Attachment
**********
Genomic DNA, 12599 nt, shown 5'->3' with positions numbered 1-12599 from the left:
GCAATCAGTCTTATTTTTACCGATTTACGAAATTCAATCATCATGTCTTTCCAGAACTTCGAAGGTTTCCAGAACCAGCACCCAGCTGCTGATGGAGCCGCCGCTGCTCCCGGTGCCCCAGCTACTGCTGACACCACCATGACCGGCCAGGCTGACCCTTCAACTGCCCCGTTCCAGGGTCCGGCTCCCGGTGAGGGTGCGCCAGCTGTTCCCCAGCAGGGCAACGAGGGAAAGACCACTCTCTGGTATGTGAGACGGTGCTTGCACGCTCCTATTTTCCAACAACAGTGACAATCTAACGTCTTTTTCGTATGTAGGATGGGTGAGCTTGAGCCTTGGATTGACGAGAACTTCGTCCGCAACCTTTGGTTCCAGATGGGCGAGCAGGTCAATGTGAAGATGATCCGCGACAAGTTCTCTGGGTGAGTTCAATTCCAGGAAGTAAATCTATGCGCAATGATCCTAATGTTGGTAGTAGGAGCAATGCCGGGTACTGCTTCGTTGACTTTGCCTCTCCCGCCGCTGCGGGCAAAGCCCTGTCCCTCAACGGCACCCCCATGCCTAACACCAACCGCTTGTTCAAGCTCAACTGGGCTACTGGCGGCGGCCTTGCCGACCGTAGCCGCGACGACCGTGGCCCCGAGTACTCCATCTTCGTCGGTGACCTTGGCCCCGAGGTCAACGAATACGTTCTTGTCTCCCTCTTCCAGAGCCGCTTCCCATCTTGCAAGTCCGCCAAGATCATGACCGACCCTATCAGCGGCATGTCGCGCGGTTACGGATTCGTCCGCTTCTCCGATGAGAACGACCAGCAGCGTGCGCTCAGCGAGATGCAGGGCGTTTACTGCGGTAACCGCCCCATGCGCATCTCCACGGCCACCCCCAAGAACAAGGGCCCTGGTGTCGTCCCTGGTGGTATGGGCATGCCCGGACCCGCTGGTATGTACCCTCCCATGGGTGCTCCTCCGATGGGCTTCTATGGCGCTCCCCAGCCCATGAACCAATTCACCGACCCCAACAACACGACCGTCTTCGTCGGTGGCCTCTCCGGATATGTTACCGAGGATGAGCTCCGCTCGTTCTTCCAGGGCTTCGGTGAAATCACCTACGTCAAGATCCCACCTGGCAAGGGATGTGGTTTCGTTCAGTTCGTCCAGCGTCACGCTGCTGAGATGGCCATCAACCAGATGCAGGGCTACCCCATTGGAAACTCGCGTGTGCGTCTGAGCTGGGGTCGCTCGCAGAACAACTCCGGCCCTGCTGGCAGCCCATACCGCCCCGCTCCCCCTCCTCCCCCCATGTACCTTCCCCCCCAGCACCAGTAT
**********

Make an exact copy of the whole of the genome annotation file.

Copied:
Genomic DNA, 12599 nt, shown 5'->3' with positions numbered 1-12599 from the left:
GCAATCAGTCTTATTTTTACCGATTTACGAAATTCAATCATCATGTCTTTCCAGAACTTCGAAGGTTTCCAGAACCAGCACCCAGCTGCTGATGGAGCCGCCGCTGCTCCCGGTGCCCCAGCTACTGCTGACACCACCATGACCGGCCAGGCTGACCCTTCAACTGCCCCGTTCCAGGGTCCGGCTCCCGGTGAGGGTGCGCCAGCTGTTCCCCAGCAGGGCAACGAGGGAAAGACCACTCTCTGGTATGTGAGACGGTGCTTGCACGCTCCTATTTTCCAACAACAGTGACAATCTAACGTCTTTTTCGTATGTAGGATGGGTGAGCTTGAGCCTTGGATTGACGAGAACTTCGTCCGCAACCTTTGGTTCCAGATGGGCGAGCAGGTCAATGTGAAGATGATCCGCGACAAGTTCTCTGGGTGAGTTCAATTCCAGGAAGTAAATCTATGCGCAATGATCCTAATGTTGGTAGTAGGAGCAATGCCGGGTACTGCTTCGTTGACTTTGCCTCTCCCGCCGCTGCGGGCAAAGCCCTGTCCCTCAACGGCACCCCCATGCCTAACACCAACCGCTTGTTCAAGCTCAACTGGGCTACTGGCGGCGGCCTTGCCGACCGTAGCCGCGACGACCGTGGCCCCGAGTACTCCATCTTCGTCGGTGACCTTGGCCCCGAGGTCAACGAATACGTTCTTGTCTCCCTCTTCCAGAGCCGCTTCCCATCTTGCAAGTCCGCCAAGATCATGACCGACCCTATCAGCGGCATGTCGCGCGGTTACGGATTCGTCCGCTTCTCCGATGAGAACGACCAGCAGCGTGCGCTCAGCGAGATGCAGGGCGTTTACTGCGGTAACCGCCCCATGCGCATCTCCACGGCCACCCCCAAGAACAAGGGCCCTGGTGTCGTCCCTGGTGGTATGGGCATGCCCGGACCCGCTGGTATGTACCCTCCCATGGGTGCTCCTCCGATGGGCTTCTATGGCGCTCCCCAGCCCATGAACCAATTCACCGACCCCAACAACACGACCGTCTTCGTCGGTGGCCTCTCCGGATATGTTACCGAGGATGAGCTCCGCTCGTTCTTCCAGGGCTTCGGTGAAATCACCTACGTCAAGATCCCACCTGGCAAGGGATGTGGTTTCGTTCAGTTCGTCCAGCGTCACGCTGCTGAGATGGCCATCAACCAGATGCAGGGCTACCCCATTGGAAACTCGCGTGTGCGTCTGAGCTGGGGTCGCTCGCAGAACAACTCCGGCCCTGCTGGCAGCCCATACCGCCCCGCTCCCCCTCCTCCCCCCATGTACCTTCCCCCCCAGCACCAGTAT